Cloverdale’s new mayor makes history ... again
At first glance, the city of Cloverdale in northern Sonoma County and the town of Ceiba on the northeastern coast of Puerto Rico may appear to have little in common.
But ask Cloverdale Mayor Marta Cruz, who grew up in Ceiba, and she’ll note many similarities.
Both communities are incredibly close-knit. “Everybody knows everybody,” Cruz said. Their residents hold great pride in where they come from and both celebrate their neighbors’ achievements, she said.
“It has its own life, its own history, and it has its spirit of collaboration and volunteerism,” Cruz, 64, said of Ceiba. “That essence of the community is what I find in Cloverdale.”
Those similarities were among the reasons Cruz felt so welcomed when she moved to Cloverdale in 2016 to join her husband, Mark Rincon Ibarra, who was hired to work as Cloverdale’s public works director and city engineer, Cruz said.
About a year and a half later, after finding virtually no Latino representation in the city’s government despite the Latino community’s large presence in town, she campaigned to sit on the Cloverdale City Council and won more votes than any other candidate come November 2018.
The election fixed Cruz’s place in Cloverdale’s history as the city’s first Latina councilwoman.
In December, the council chose her to be the city’s vice mayor, setting another first for the city. More than 20 people spoke during public comment in support of the appointment after word got out that Cruz might not garner enough support from her peers.
Then, the resignation of former Mayor Jason Turner earlier this month to pursue a professional opportunity led Cruz to make history once again, when she was selected by the council in a unanimous vote to fill Turner’s seat as mayor through the end of the term.
She’s the city’s first Latina to steer the council and one of very few women of color in the county’s history to carry the title.
Sonoma Vice Mayor Madolyn Agrimonti, who is part Mexican, served as that city’s mayor in 2018. The departure of Sonoma Mayor Logan Harvey from the city council earlier this month means she will chair the twice-monthly council meetings until a council member is appointed to fill Harvey’s seat.
Windsor councilwoman Esther Lemus, who is Latina, nearly reached that milestone in 2019, though she was passed over to allow then-Mayor Dominic Foppoli a second term, a decision that spurred tense public discussion about the barriers women of color face in leadership positions.
On May 21, Foppoli resigned amid sexual assault and misconduct allegations leveled by several women, including Lemus.
“Yes, I represent change, but it’s positive change to continue to improve our community and to provide vision down the road,” Cruz said. “What is the legacy that we are going to leave our children? What about a legacy of a clean planet, where we are resourceful, where we are hopeful to have access to opportunities?”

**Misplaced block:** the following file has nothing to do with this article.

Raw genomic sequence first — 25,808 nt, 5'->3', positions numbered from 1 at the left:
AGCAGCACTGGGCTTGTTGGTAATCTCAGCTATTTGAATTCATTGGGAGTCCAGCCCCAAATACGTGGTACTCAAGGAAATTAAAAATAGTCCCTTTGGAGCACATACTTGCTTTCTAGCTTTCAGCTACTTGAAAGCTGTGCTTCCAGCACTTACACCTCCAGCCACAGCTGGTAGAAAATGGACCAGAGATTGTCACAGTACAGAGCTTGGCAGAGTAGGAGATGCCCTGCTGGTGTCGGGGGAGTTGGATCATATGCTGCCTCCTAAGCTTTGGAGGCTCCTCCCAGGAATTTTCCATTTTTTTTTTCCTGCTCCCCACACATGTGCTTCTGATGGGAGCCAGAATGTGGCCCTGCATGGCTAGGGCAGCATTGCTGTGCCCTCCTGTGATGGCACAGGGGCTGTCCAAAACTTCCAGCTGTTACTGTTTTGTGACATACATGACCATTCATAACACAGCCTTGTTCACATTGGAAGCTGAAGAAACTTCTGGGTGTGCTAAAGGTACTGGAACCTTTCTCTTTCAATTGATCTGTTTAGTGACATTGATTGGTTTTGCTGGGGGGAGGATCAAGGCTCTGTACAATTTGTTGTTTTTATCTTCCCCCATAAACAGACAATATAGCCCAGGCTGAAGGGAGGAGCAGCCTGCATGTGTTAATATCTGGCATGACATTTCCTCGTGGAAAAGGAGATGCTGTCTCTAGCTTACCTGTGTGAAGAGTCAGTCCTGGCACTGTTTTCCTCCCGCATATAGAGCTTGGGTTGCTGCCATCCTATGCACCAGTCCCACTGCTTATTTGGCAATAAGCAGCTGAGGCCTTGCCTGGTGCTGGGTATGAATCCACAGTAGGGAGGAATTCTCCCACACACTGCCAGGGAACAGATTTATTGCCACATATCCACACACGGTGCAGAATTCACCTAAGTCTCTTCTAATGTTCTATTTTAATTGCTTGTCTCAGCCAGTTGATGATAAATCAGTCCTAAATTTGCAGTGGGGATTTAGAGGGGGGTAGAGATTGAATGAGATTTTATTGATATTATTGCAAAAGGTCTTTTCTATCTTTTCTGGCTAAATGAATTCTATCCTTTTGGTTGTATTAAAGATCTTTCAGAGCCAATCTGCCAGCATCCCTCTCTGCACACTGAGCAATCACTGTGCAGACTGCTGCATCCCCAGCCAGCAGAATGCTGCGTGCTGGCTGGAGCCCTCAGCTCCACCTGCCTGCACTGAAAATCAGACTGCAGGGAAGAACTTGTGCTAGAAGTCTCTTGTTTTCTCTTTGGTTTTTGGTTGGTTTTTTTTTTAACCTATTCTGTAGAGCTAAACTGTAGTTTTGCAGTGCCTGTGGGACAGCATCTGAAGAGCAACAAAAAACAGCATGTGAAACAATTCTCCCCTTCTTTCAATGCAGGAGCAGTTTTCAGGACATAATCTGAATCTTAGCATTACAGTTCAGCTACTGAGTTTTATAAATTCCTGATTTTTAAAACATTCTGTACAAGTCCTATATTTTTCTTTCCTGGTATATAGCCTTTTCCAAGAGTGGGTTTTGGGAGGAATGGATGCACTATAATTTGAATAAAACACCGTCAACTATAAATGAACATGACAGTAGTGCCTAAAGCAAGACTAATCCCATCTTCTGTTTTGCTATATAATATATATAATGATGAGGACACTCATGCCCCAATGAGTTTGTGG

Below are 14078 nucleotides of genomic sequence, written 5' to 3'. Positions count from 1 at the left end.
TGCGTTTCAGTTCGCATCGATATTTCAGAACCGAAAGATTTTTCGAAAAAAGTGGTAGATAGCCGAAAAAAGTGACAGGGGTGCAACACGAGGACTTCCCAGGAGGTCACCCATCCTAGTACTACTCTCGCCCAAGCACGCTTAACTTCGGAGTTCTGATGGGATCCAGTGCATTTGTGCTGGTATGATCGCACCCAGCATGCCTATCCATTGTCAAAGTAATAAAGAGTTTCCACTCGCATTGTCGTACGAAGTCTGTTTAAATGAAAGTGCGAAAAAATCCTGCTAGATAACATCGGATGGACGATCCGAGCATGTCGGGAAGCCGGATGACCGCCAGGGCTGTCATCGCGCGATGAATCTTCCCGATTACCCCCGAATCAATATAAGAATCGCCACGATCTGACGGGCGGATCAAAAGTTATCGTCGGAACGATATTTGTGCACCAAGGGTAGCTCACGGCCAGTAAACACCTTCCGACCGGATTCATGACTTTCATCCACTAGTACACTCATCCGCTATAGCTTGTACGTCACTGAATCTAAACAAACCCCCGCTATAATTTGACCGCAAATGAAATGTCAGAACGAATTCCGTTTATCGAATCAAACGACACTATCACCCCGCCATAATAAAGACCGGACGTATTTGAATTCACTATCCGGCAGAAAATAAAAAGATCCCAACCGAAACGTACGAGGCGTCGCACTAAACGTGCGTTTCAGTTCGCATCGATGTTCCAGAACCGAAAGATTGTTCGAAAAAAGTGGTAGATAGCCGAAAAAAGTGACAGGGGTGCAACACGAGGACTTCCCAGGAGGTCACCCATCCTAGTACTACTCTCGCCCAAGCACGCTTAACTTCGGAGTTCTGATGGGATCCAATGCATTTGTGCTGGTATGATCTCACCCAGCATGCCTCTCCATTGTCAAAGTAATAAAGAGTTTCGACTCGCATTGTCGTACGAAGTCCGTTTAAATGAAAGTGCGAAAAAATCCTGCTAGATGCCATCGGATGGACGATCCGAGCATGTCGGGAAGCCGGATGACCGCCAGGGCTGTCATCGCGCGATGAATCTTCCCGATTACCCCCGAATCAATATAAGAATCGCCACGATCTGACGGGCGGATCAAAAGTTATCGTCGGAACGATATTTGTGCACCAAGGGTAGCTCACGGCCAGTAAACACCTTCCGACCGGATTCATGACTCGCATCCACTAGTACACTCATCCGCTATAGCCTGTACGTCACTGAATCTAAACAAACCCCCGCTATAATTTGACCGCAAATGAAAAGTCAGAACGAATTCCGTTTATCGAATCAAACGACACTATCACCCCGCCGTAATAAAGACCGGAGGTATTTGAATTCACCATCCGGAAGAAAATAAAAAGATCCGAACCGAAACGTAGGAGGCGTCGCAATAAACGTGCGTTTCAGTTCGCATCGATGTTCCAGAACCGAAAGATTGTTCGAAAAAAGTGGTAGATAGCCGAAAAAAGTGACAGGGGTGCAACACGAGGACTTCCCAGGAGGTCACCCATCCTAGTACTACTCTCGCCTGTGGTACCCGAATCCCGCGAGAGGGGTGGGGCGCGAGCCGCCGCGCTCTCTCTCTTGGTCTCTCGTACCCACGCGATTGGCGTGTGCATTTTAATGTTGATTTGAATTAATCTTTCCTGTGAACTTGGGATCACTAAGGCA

Cruz was late into her career when she was bitten by the political bug, though building community to affect change has been a recurring theme in her life.
That was true more than four decades ago, while she was student at Indiana University.
She transferred to the college in 1979 at age 21 while caring for two toddlers in city she didn’t know. That was not long after she divorced a man who had physically abused her, Cruz said.
In between studying, taking care of her young girls and working on campus, Cruz created the university’s first Latino organization, called Universitarios Hispanos.
The group was made up of students from Argentina, Mexico, Cuba and Texas, among other areas. They held cultural events and tried to boost awareness of the diversity that exists in Latin America.
They also partnered with Farm Labor Organizing Committee, a labor union representing migrant workers, to educate the community about the workers’ contributions to the local agricultural economy and the harsh work conditions they often faced, Cruz said.
“I needed to feel there was cultural diversity in my community,” Cruz said of why she organized the group. “We were there, but we were not talking to one another. I said, ‘Why not share this richness, this heritage, that is so much part of this country also?’”
She graduated with degrees in liberal arts and Spanish in 1983, then enrolled in the university’s master’s in literature program. She continued to organize with Latino students on campus while she completed the literature program and was recruited to help organize volunteers for the 1987 Pan American Games.
Undeterred by adversity
The training helped prepare her for work as a recruitment and training manager for the 1990 U.S. Census, Cruz said. That same year, her life came to an abrupt halt. One day, as she was driving, a man ran a red light and crashed into her car.